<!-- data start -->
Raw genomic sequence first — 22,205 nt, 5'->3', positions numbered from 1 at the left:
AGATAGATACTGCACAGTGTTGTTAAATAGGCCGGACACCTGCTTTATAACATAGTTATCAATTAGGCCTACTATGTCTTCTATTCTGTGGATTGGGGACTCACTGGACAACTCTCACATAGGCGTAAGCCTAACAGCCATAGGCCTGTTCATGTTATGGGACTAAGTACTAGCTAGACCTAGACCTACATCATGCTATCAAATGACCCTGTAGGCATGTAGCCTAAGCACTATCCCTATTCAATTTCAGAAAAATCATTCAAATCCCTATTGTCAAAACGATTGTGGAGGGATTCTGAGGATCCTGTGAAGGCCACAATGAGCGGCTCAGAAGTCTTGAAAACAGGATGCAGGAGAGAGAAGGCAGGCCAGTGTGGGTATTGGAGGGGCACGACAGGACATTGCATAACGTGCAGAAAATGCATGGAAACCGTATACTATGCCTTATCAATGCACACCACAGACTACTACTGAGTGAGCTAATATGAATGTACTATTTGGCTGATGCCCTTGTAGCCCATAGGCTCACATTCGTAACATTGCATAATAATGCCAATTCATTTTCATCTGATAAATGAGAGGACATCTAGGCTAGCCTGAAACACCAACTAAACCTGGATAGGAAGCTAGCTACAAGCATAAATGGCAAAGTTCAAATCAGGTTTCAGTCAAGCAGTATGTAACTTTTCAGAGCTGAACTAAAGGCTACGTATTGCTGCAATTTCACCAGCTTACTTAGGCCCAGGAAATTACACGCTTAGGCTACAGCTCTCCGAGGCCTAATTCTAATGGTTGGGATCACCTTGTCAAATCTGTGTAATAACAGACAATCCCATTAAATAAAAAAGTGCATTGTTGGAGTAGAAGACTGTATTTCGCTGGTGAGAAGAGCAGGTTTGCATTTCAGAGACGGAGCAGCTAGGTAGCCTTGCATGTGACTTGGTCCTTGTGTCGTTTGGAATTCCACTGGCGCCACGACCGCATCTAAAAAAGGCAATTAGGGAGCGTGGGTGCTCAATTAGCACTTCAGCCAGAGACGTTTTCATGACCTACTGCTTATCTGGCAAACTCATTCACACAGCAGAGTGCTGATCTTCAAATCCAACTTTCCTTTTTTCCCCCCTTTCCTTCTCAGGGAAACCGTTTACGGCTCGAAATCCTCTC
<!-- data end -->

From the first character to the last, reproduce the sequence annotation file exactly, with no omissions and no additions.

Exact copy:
Raw genomic sequence first — 22,205 nt, 5'->3', positions numbered from 1 at the left:
AGATAGATACTGCACAGTGTTGTTAAATAGGCCGGACACCTGCTTTATAACATAGTTATCAATTAGGCCTACTATGTCTTCTATTCTGTGGATTGGGGACTCACTGGACAACTCTCACATAGGCGTAAGCCTAACAGCCATAGGCCTGTTCATGTTATGGGACTAAGTACTAGCTAGACCTAGACCTACATCATGCTATCAAATGACCCTGTAGGCATGTAGCCTAAGCACTATCCCTATTCAATTTCAGAAAAATCATTCAAATCCCTATTGTCAAAACGATTGTGGAGGGATTCTGAGGATCCTGTGAAGGCCACAATGAGCGGCTCAGAAGTCTTGAAAACAGGATGCAGGAGAGAGAAGGCAGGCCAGTGTGGGTATTGGAGGGGCACGACAGGACATTGCATAACGTGCAGAAAATGCATGGAAACCGTATACTATGCCTTATCAATGCACACCACAGACTACTACTGAGTGAGCTAATATGAATGTACTATTTGGCTGATGCCCTTGTAGCCCATAGGCTCACATTCGTAACATTGCATAATAATGCCAATTCATTTTCATCTGATAAATGAGAGGACATCTAGGCTAGCCTGAAACACCAACTAAACCTGGATAGGAAGCTAGCTACAAGCATAAATGGCAAAGTTCAAATCAGGTTTCAGTCAAGCAGTATGTAACTTTTCAGAGCTGAACTAAAGGCTACGTATTGCTGCAATTTCACCAGCTTACTTAGGCCCAGGAAATTACACGCTTAGGCTACAGCTCTCCGAGGCCTAATTCTAATGGTTGGGATCACCTTGTCAAATCTGTGTAATAACAGACAATCCCATTAAATAAAAAAGTGCATTGTTGGAGTAGAAGACTGTATTTCGCTGGTGAGAAGAGCAGGTTTGCATTTCAGAGACGGAGCAGCTAGGTAGCCTTGCATGTGACTTGGTCCTTGTGTCGTTTGGAATTCCACTGGCGCCACGACCGCATCTAAAAAAGGCAATTAGGGAGCGTGGGTGCTCAATTAGCACTTCAGCCAGAGACGTTTTCATGACCTACTGCTTATCTGGCAAACTCATTCACACAGCAGAGTGCTGATCTTCAAATCCAACTTTCCTTTTTTCCCCCCTTTCCTTCTCAGGGAAACCGTTTACGGCTCGAAATCCTCTC